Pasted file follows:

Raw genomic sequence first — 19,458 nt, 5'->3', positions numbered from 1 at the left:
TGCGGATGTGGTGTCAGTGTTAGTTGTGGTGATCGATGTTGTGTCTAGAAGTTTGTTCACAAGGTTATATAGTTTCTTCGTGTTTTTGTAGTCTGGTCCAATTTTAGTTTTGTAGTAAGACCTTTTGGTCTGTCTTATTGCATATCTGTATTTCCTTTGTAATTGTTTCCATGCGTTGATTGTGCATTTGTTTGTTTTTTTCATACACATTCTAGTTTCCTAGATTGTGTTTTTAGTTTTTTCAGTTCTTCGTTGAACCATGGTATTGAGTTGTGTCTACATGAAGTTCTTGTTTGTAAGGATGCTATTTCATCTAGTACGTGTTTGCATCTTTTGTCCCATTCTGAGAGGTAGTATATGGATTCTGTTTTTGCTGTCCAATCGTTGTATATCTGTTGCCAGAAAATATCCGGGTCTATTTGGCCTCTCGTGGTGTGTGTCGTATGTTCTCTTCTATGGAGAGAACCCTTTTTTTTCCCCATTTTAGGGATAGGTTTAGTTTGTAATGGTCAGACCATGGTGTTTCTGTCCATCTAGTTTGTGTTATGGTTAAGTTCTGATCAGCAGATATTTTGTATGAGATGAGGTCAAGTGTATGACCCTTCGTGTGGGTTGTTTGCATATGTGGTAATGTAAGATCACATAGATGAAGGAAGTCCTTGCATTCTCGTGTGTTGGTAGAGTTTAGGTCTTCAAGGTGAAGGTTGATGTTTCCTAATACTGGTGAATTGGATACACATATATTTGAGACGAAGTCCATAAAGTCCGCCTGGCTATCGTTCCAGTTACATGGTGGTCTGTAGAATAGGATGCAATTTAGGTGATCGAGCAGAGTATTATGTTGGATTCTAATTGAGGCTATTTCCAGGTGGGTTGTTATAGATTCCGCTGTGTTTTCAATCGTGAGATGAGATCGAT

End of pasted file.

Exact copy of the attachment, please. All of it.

Raw genomic sequence first — 19,458 nt, 5'->3', positions numbered from 1 at the left:
TGCGGATGTGGTGTCAGTGTTAGTTGTGGTGATCGATGTTGTGTCTAGAAGTTTGTTCACAAGGTTATATAGTTTCTTCGTGTTTTTGTAGTCTGGTCCAATTTTAGTTTTGTAGTAAGACCTTTTGGTCTGTCTTATTGCATATCTGTATTTCCTTTGTAATTGTTTCCATGCGTTGATTGTGCATTTGTTTGTTTTTTTCATACACATTCTAGTTTCCTAGATTGTGTTTTTAGTTTTTTCAGTTCTTCGTTGAACCATGGTATTGAGTTGTGTCTACATGAAGTTCTTGTTTGTAAGGATGCTATTTCATCTAGTACGTGTTTGCATCTTTTGTCCCATTCTGAGAGGTAGTATATGGATTCTGTTTTTGCTGTCCAATCGTTGTATATCTGTTGCCAGAAAATATCCGGGTCTATTTGGCCTCTCGTGGTGTGTGTCGTATGTTCTCTTCTATGGAGAGAACCCTTTTTTTTCCCCATTTTAGGGATAGGTTTAGTTTGTAATGGTCAGACCATGGTGTTTCTGTCCATCTAGTTTGTGTTATGGTTAAGTTCTGATCAGCAGATATTTTGTATGAGATGAGGTCAAGTGTATGACCCTTCGTGTGGGTTGTTTGCATATGTGGTAATGTAAGATCACATAGATGAAGGAAGTCCTTGCATTCTCGTGTGTTGGTAGAGTTTAGGTCTTCAAGGTGAAGGTTGATGTTTCCTAATACTGGTGAATTGGATACACATATATTTGAGACGAAGTCCATAAAGTCCGCCTGGCTATCGTTCCAGTTACATGGTGGTCTGTAGAATAGGATGCAATTTAGGTGATCGAGCAGAGTATTATGTTGGATTCTAATTGAGGCTATTTCCAGGTGGGTTGTTATAGATTCCGCTGTGTTTTCAATCGTGAGATGAGATCGAT